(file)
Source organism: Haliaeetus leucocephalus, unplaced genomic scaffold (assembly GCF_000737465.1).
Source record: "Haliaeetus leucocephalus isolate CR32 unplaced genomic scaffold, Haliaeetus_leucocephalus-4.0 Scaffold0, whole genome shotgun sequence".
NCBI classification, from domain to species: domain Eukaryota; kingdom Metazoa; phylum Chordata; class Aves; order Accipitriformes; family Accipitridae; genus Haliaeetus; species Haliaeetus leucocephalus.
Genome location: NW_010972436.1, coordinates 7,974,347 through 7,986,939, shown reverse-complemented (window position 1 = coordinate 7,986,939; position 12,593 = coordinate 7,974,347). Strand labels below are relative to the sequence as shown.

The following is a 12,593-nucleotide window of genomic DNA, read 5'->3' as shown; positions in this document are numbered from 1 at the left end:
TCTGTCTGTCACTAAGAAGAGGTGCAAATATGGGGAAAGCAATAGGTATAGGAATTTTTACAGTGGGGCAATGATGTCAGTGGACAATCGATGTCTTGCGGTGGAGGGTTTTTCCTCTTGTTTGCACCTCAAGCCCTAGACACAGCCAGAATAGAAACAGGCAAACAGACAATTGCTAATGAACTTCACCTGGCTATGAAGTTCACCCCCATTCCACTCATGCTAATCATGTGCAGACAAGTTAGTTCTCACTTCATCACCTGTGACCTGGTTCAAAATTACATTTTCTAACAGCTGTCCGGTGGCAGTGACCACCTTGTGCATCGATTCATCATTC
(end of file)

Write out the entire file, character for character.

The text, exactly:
Source organism: Haliaeetus leucocephalus, unplaced genomic scaffold (assembly GCF_000737465.1).
Source record: "Haliaeetus leucocephalus isolate CR32 unplaced genomic scaffold, Haliaeetus_leucocephalus-4.0 Scaffold0, whole genome shotgun sequence".
NCBI classification, from domain to species: domain Eukaryota; kingdom Metazoa; phylum Chordata; class Aves; order Accipitriformes; family Accipitridae; genus Haliaeetus; species Haliaeetus leucocephalus.
Genome location: NW_010972436.1, coordinates 7,974,347 through 7,986,939, shown reverse-complemented (window position 1 = coordinate 7,986,939; position 12,593 = coordinate 7,974,347). Strand labels below are relative to the sequence as shown.

The following is a 12,593-nucleotide window of genomic DNA, read 5'->3' as shown; positions in this document are numbered from 1 at the left end:
TCTGTCTGTCACTAAGAAGAGGTGCAAATATGGGGAAAGCAATAGGTATAGGAATTTTTACAGTGGGGCAATGATGTCAGTGGACAATCGATGTCTTGCGGTGGAGGGTTTTTCCTCTTGTTTGCACCTCAAGCCCTAGACACAGCCAGAATAGAAACAGGCAAACAGACAATTGCTAATGAACTTCACCTGGCTATGAAGTTCACCCCCATTCCACTCATGCTAATCATGTGCAGACAAGTTAGTTCTCACTTCATCACCTGTGACCTGGTTCAAAATTACATTTTCTAACAGCTGTCCGGTGGCAGTGACCACCTTGTGCATCGATTCATCATTC